Park City Culinary Institute 8

A Recipe for New Career Success

Though changing careers is in vogue, spending lots of money and years doing it is certainly not. For those hoping to jump into the restaurant industry, look no further than the Park City Culinary Institute’s eight-week crash course in all things cooking.

Their unique curriculum boasts six award-winning chefs that serve as course instructors. Students are in the kitchen four days a week, seven hours a day, with hands-on learning the entire time. There are no tests–only a final meal to prepare–and even though an enormous binder of information is given, what students do with it is entirely up to them. During class, they are welcome to take notes or record as the chefs teach. A running discussion (that feels more like a genuine conversation than a lecture) accompanies every demonstration.

“The two-month program brings professionals and home cooking learners together,” said Laurie Moldawer, founder and director of the Park City Culinary Institute. “There are 18 year olds alongside people in their 30s and 40s looking for career changes. The diversity brings everyone to a higher level.”

The affordability and short, intensive nature of the program is what appealed to student Sarah DeLong, originally from Canada.

“This is just a jump start,” DeLong said. “Real mastery takes decades of practice. But this course is increasing my understanding of the value of food.”

This program hasn’t proven to be beneficial just to students; even the chefs are grateful for the innovative program.

“Being able to provide quality employees is a service to the community,” said Chef Greg Neville, one of the Institute’s instructors, and the chef behind the local Italian restaurant Lugano (which later became the modern American style restaurant Provisions).

Though the restaurant industry has an extremely low unemployment rate in Utah, most food establishments struggle to find qualified employees, especially as more two-year culinary programs are shutting down across the country as government funding has dried up. The eight-week course is designed to get students the skills they need to work in the food industry.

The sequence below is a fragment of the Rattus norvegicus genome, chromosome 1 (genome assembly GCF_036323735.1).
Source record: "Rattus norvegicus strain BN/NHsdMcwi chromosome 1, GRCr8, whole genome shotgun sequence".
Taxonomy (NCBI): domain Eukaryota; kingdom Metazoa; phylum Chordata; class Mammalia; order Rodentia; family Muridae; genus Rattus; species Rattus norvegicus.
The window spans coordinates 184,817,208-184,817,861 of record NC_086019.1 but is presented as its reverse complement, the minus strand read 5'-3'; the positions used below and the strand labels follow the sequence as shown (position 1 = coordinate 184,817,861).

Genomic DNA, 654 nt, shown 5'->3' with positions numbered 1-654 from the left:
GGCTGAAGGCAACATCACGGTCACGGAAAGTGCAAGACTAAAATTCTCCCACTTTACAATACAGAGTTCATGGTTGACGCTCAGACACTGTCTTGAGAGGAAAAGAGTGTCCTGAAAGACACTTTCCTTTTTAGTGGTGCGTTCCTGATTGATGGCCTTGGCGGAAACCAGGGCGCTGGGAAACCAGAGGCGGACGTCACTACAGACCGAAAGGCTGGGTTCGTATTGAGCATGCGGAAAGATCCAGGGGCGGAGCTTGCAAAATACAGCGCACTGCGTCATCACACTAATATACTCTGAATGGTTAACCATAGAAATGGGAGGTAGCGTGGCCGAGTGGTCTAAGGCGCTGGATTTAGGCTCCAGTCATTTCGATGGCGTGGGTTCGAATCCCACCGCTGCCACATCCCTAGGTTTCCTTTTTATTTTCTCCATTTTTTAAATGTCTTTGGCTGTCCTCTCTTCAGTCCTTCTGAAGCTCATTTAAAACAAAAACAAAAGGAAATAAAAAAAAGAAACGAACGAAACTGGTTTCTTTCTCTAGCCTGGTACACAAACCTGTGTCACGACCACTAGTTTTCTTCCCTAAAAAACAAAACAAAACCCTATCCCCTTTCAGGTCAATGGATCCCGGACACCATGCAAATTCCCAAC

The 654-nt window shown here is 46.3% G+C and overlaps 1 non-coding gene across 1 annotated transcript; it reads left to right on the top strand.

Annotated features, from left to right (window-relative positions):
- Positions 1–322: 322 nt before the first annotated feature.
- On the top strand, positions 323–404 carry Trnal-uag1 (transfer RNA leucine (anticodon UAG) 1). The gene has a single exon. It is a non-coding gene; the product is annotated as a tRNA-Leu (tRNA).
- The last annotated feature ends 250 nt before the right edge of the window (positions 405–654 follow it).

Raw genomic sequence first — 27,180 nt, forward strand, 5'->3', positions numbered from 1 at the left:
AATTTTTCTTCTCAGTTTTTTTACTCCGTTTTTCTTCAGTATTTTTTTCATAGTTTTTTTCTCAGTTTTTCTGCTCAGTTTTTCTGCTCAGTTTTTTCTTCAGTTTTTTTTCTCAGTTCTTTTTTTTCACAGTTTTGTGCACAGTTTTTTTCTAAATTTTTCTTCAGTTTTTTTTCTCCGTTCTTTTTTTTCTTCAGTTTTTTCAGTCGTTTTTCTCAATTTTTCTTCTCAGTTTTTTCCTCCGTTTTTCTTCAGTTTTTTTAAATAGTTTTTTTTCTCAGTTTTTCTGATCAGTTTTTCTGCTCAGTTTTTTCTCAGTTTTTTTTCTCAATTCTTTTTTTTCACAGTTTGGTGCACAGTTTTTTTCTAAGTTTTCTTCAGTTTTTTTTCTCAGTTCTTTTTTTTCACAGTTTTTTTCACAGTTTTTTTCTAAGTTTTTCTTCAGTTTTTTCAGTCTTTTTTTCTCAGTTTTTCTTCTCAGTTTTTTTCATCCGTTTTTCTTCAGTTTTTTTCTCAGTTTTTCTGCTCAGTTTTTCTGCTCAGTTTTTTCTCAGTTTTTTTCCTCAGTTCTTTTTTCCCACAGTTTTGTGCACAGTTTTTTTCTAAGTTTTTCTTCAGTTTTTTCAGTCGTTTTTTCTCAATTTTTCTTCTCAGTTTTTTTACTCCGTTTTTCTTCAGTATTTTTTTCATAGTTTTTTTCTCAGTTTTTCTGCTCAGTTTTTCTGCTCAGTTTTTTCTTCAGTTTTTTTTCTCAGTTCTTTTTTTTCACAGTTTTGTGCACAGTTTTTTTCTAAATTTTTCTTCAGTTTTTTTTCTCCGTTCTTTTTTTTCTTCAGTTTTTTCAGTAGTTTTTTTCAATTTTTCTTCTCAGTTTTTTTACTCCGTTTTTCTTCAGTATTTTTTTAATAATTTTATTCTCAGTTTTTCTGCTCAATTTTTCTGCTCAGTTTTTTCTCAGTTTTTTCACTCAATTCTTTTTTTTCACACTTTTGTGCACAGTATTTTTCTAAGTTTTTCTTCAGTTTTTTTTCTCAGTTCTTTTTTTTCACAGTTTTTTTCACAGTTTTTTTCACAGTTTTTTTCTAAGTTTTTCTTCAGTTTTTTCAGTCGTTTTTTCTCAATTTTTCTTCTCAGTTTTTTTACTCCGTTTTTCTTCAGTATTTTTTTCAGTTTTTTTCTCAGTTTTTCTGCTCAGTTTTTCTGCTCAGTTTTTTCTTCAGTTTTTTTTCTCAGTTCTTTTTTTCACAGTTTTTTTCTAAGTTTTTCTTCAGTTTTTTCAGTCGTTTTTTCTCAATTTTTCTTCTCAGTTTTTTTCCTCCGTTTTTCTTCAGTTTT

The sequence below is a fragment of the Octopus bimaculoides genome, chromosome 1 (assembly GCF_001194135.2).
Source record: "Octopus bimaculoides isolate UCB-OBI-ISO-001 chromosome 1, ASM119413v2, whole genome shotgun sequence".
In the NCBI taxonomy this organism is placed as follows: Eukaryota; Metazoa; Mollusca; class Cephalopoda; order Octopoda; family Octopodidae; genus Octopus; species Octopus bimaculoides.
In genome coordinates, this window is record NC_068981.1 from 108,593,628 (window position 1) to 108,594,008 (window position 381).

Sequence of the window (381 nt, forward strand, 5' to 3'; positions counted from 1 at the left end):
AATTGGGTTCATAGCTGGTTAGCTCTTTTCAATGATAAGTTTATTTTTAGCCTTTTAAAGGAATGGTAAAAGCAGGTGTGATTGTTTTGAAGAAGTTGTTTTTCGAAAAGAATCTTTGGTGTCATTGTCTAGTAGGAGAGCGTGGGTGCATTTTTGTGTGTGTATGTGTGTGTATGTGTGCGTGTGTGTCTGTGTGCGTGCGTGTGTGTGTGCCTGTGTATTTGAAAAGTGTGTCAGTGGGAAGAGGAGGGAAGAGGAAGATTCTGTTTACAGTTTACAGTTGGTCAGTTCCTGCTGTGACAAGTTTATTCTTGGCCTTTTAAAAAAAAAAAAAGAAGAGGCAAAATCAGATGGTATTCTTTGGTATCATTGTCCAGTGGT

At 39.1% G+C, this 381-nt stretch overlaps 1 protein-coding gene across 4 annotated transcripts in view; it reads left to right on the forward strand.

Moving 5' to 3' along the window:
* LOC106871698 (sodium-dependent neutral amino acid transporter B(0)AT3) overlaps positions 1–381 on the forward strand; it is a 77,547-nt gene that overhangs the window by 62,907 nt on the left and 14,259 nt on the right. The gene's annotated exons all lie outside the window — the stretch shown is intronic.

“Because we cater to the student, not the government, we offer this at an affordable cost,” Laurie said.

The Park City Culinary Institute was founded in 2013, and and is opening a Salt Lake location this fall. This will allow the Institute to offer certificate programs in Salt Lake City, while continuing to offer private and corporate catering events at their original Park City location throughout the year.

Laurie estimates about half the graduates go on to open their own businesses.

“I’ve been wanting to do this for years,” Michele Pika Nielson said of going to cooking school. “But I didn’t feel like going back to a college setting.”

Even though Michele has a masters degree, ran her own kitchen at a youth camp for more than a decade, and has published two cooking-related books, she said she still has plenty to learn in the kitchen.

“I appreciate the technical precision this course offers,” she said. “Now in my home cooking, I think about things differently.”

And, the program is malleable. Laurie meets one-on-one with students throughout the program, calls each one halfway through, and asks that they fill out a five page questionnaire with final feedback before they graduate.

“We use what they say to make improvements every time,” Laurie said.

The graduates seem to see no shortage of opportunities coming their way. After attending the program’s first class in the fall of 2014, Rachel Gilbert was hired as a chef at Fletcher’s, one of the hottest new restaurants on Main Street in Park City. Since then, she has received job offers almost weekly for different culinary positions to be a chef, caterer, host or teacher.

“If you love to cook,” Rachel said, “The Park City Culinary Institute will not only give you culinary expertise, but it will also set your career in motion.”